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Community monitoring interventions to curb corruption and increase access and quality in service delivery: a systematic review

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  • Ezequiel Molina
  • Laura Carella
  • Ana Pacheco
  • Guillermo Cruces
  • Leonardo Gasparini

Abstract

There is a belief that allowing communities monitoring power over providers could be beneficial for improving service delivery and reducing corruption in service delivery. In community monitoring interventions (CMIs), the community is given the opportunity to observe and assess providers’ performance and provide feedback to providers and politicians. This systematic review and meta-analysis appraises and synthesises evidence on the effects of CMIs on access and quality of service delivery and corruption outcomes in low and middle-income countries. The results indicate evidence of beneficial effects of CMIs on service delivery quality and on helping to curb corruption. The potential benefits of CMIs on access to and quality of services are likely to be higher when interventions are designed so that contact between both actors are promoted, and tools for citizens to monitor agents’ performance are provided. However, more rigorous research is needed to address this hypothesis.

Suggested Citation

  • Ezequiel Molina & Laura Carella & Ana Pacheco & Guillermo Cruces & Leonardo Gasparini, 2017. "Community monitoring interventions to curb corruption and increase access and quality in service delivery: a systematic review," Journal of Development Effectiveness, Taylor & Francis Journals, vol. 9(4), pages 462-499, October.
  • Handle: RePEc:taf:jdevef:v:9:y:2017:i:4:p:462-499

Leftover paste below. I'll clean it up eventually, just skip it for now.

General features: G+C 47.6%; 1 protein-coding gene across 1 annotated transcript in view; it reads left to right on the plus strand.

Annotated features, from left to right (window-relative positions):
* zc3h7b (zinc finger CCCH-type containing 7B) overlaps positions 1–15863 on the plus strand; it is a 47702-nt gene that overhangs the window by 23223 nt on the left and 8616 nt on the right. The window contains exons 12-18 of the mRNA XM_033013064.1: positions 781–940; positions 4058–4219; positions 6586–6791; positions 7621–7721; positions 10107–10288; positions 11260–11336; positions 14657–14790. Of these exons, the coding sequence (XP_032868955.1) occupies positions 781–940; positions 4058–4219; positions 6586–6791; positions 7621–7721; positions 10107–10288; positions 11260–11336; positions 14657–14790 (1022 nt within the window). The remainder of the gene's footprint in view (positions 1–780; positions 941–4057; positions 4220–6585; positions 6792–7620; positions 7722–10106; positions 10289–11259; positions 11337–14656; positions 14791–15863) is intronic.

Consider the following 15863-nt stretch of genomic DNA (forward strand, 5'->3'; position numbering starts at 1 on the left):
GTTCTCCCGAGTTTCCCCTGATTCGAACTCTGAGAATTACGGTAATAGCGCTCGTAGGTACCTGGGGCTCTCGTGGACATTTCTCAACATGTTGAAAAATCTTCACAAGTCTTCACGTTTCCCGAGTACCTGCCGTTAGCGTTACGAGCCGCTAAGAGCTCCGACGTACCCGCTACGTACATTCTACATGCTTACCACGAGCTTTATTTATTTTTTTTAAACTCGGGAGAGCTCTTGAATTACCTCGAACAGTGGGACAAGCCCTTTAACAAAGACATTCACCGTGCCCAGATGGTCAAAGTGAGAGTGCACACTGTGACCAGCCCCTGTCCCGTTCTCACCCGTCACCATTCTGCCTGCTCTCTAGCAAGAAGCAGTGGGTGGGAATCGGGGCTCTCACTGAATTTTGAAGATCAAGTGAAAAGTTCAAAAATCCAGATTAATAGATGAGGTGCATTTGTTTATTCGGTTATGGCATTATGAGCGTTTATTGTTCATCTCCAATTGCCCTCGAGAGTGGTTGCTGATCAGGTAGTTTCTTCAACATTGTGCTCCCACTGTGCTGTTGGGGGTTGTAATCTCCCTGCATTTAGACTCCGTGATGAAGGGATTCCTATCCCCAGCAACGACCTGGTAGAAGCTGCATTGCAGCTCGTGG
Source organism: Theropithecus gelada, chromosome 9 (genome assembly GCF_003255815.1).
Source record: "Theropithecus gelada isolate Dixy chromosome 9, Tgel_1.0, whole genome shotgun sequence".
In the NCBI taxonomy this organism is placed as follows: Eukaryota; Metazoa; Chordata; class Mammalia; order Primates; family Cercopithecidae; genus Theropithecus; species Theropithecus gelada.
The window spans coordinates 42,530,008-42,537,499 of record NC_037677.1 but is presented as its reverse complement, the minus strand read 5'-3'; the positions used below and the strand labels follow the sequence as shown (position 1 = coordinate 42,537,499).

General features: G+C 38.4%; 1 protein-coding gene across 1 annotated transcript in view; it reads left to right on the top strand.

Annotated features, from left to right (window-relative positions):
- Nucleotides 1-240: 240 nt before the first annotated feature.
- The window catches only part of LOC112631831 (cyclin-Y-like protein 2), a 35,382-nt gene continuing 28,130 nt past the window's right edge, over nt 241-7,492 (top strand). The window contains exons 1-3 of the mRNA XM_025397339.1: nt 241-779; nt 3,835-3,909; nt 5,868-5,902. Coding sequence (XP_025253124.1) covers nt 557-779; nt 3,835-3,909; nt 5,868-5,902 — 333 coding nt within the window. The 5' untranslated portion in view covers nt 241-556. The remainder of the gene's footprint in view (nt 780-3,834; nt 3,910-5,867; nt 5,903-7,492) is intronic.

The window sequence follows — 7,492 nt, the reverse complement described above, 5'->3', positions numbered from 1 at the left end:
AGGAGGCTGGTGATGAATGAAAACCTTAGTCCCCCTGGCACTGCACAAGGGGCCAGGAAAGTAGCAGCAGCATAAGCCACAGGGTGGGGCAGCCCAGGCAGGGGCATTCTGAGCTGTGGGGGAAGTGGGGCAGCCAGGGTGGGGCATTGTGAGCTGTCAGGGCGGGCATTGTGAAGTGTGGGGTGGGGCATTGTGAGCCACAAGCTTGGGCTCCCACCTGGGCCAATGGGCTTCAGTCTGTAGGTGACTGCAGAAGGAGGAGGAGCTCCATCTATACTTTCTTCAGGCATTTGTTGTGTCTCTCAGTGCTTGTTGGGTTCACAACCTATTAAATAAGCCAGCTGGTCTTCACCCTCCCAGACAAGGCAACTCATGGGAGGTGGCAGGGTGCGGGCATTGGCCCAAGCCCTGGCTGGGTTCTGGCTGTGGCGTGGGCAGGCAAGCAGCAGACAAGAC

DOI: 10.1080/19439342.2017.1378243
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    File URL: http://hdl.handle.net/10.1080/19439342.2017.1378243
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    References listed on IDEAS

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    1. Dena Ringold & Alaka Holla & Margaret Koziol & Santhosh Srinivasan, 2012. "Citizens and Service Delivery : Assessing the Use of Social Accountability Approaches in the Human Development Sectors," World Bank Publications, The World Bank, number 2377, October.
    2. Anthony Downs, 1957. "An Economic Theory of Political Action in a Democracy," Journal of Political Economy, University of Chicago Press, vol. 65, pages 135-135.
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    Cited by:

    1. Andrew Dustan & Juan Manuel Hernandez-Agramonte & Stanislao Maldonado, 2018. "Motivating bureaucrats with non-monetary incentives when state capacity is weak: Evidence from large-scale," Natural Field Experiments 00664, The Field Experiments Website.
    2. Dustan, Andrew & Maldonado, Stanislao & Hernandez-Agramonte, Juan Manuel, 2018. "Motivating bureaucrats with non-monetary incentives when state capacity is weak: Evidence from large-scale field experiments in Peru," MPRA Paper 90952, University Library of Munich, Germany.
    3. Arkedis, Jean & Creighton, Jessica & Dixit, Akshay & Fung, Archon & Kosack, Stephen & Levy, Dan & Tolmie, Courtney, 2019. "Can Transparency and Accountability Programs Improve Health? Experimental Evidence from Indonesia and Tanzania," Working Paper Series rwp19-020, Harvard University, John F. Kennedy School of Government.

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